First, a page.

The city of Charlotte and Mecklenburg County continue to reduce the number of homeless people in the county, but the price of housing is making it difficult for families and individuals with low incomes to stay off the streets.
The number of homeless individuals in Mecklenburg County has dropped 40 percent since 2009, but the number of homeless families – which is defined as at least one child and one adult by the U.S. Department of Housing and Urban Development – has increased by 57 percent during this time, according to a report released Oct. 29 by the Charlotte-Mecklenburg Coalition for Housing (CMCH).
The report, “Forward Movement: Ending and Preventing Homelessness in Charlotte-Mecklenburg,” details the progress of the city and county’s collaborative “Ten-Year Plan to End and Prevent Homelessness” that was developed in 2006. The CMCH was created in 2010 to advise the City Council and Board of County Commissioners on implementing strategies as part of this effort, and includes 15 members who all have experience in sectors of the housing industry.
The total number of homeless individuals in Charlotte-Mecklenburg was figured at 2,014 in January, and 820 people in 280 families were homeless, according to the report.
But this number represents a small portion of those who could be considered homeless because it does not include what CMCH Chairman Ken Szymanski referred to as “invisible homeless,” or “couch homeless.”
Szymanski, who is also executive director of the Greater Charlotte Apartment Association, said a lot of people who don’t have a place of residency will live with friends and family, and the fact that they’re not living at a shelter or on the streets does not mean they’re not homeless.
“We know the couch homeless is probably tens of thousands, and we know that the definition makes all the difference,” he said. “It’s kind of unpredictable how many of those couch homeless will become street homeless.”
Szymanski said many in this group of homeless are unable to pay rents on their low incomes. He said that although people aim to spend 30 percent of their income on housing, those living on low incomes have no choice but to pay about 50 percent of their income on housing.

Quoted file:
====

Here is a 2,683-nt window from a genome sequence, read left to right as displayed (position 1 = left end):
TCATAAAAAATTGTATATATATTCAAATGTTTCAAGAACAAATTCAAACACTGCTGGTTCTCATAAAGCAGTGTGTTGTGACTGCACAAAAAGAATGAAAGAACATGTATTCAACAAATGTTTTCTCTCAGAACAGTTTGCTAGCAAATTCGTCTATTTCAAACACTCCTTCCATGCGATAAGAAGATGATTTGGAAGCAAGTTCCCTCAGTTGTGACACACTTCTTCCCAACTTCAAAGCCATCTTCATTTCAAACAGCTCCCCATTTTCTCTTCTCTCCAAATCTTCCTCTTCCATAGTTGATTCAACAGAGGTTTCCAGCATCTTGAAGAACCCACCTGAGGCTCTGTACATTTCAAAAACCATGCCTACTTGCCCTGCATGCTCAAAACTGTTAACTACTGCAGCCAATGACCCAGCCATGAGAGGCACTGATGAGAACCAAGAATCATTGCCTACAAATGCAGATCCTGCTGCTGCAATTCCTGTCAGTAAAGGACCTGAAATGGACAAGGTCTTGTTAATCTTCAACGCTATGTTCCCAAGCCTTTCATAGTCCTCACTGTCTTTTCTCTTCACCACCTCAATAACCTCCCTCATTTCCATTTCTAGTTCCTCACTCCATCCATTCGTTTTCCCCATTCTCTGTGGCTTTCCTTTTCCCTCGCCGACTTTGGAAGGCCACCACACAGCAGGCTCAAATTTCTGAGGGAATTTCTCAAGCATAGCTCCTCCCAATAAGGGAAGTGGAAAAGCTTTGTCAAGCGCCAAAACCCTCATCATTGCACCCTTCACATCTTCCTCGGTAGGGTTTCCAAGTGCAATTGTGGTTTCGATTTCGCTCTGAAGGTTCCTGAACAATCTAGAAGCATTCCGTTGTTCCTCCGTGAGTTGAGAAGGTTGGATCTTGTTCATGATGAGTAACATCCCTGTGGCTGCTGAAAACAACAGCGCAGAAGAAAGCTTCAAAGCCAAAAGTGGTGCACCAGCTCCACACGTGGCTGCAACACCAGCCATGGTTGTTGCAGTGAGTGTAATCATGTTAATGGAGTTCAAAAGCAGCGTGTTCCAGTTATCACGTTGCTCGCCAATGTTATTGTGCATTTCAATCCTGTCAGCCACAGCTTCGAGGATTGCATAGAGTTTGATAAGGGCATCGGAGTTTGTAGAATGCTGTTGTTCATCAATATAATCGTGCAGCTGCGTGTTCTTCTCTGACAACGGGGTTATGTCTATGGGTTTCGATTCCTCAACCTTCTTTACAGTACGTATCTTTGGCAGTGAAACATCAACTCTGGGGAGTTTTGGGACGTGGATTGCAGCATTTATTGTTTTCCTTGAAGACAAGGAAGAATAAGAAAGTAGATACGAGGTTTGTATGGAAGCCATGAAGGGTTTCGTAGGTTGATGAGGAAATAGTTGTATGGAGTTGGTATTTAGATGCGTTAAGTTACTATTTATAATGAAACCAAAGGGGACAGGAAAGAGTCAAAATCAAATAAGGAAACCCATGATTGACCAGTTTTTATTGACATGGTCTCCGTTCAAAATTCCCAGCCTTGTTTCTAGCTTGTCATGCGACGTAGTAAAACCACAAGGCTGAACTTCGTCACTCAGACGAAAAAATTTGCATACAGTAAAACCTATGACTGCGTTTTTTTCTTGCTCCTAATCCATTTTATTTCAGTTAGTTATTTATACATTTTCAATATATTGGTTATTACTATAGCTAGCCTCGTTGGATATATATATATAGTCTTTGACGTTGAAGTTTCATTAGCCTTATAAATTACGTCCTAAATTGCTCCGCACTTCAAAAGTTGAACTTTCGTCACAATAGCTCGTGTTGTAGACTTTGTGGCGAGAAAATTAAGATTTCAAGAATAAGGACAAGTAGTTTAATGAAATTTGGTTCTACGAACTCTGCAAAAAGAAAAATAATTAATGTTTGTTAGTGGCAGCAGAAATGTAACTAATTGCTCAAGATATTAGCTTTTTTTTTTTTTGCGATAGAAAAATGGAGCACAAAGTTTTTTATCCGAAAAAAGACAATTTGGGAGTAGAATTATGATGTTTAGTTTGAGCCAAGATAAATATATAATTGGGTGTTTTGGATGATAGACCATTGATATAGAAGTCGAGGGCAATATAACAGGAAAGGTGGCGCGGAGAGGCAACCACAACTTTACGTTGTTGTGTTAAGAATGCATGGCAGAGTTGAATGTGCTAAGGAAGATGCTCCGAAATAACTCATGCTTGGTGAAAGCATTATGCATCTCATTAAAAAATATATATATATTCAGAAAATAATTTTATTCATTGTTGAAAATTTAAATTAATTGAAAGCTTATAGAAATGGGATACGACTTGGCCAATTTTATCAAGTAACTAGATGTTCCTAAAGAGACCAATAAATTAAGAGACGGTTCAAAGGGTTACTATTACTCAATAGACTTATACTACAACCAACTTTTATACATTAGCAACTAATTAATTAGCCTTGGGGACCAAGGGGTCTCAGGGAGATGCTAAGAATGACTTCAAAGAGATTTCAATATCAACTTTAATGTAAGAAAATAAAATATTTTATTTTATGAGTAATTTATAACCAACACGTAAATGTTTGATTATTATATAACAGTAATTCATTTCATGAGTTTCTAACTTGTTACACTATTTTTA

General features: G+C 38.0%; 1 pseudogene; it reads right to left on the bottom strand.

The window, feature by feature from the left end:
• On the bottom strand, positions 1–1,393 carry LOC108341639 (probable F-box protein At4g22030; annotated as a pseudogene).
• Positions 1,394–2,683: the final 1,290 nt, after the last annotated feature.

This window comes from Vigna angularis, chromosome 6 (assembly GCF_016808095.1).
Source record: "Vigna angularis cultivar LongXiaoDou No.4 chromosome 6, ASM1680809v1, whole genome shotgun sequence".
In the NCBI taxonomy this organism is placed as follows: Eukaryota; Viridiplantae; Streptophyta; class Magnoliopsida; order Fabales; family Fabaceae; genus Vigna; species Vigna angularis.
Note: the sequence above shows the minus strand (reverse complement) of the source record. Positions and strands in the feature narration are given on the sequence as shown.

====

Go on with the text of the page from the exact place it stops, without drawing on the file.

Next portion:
The Charlotte Housing Authority considers an income of $25,700 for a two-person family in Mecklenburg County to be “very low,” and an income of $15,730 for the same size family to be “extremely low.”
According to the Charlotte Chamber of Commerce, the median rent across the county is $740 per month, which would be close to $8,880 a year and account for 35 percent of a “very low” income. This same rental rate would account for about 56 percent of an income considered to be “extremely low.”
Considering that only 10.8 percent of county households cost less than $500 a month to live in, those with low incomes don’t have a lot of affordable options to choose from. The bulk of county renters, or 67.3 percent, pays between $500 and $1,000 dollars a month.
The city and the county’s effort to accommodate homeless people is focused on aiding those who are struggling to find affordable housing by working alongside the housing authority and the 40 homeless-service providers across the community.
But Zenica Chatman, corporate communications officer at the Charlotte Housing Authority, said federal and local housing aid hasn’t been able to keep up with the cost of residential rates.
For the first time in seven years, the Charlotte Housing Authority opened its waiting list for the housing choice voucher program, which assists up to 5,000 families pay for private residences – including single-family and town houses and apartments.
Szymanski pointed out the differences between current recipients of the vouchers and those on the waiting list.
“Because there’s a waiting list, these 5,000 vouchers are spoken for. It’s not like they’re available for use,” he said.
The waiting list began accepting preliminary applicants on Sept. 22, and the housing authority received about 32,000 applications. Eligibility for the voucher program is based on annual income and criminal history, to name a couple.
The housing authority has yet to pull applicants from the waiting list, but only 12,000 applications were submitted the last time the waiting list opened in 2007.